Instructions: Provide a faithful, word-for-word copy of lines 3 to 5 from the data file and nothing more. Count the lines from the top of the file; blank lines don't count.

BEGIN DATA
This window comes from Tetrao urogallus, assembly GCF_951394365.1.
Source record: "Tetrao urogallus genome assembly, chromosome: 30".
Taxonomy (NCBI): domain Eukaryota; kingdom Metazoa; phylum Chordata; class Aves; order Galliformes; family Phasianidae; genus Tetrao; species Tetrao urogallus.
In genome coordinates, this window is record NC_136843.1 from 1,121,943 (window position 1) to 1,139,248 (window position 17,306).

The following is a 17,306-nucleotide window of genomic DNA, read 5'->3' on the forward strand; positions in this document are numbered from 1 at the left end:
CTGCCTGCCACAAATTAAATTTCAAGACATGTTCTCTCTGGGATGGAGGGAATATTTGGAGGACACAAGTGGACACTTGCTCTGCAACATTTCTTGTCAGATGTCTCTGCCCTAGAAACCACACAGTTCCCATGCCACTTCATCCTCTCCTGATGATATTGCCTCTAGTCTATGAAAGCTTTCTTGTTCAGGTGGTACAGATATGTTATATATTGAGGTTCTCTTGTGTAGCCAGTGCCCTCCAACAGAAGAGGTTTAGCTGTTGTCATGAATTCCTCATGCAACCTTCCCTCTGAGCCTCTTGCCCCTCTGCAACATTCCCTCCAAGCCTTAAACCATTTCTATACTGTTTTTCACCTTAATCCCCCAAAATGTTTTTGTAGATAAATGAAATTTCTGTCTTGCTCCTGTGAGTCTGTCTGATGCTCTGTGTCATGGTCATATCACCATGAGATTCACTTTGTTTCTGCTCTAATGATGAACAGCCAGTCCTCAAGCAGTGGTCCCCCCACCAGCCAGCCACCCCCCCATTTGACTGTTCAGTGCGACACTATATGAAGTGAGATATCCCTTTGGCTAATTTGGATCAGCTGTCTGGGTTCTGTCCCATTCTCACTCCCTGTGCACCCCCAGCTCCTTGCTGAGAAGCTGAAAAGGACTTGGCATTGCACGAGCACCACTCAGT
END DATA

Taxonomy (NCBI): domain Eukaryota; kingdom Metazoa; phylum Chordata; class Aves; order Galliformes; family Phasianidae; genus Tetrao; species Tetrao urogallus.
In genome coordinates, this window is record NC_136843.1 from 1,121,943 (window position 1) to 1,139,248 (window position 17,306).

The following is a 17,306-nucleotide window of genomic DNA, read 5'->3' on the forward strand; positions in this document are numbered from 1 at the left end: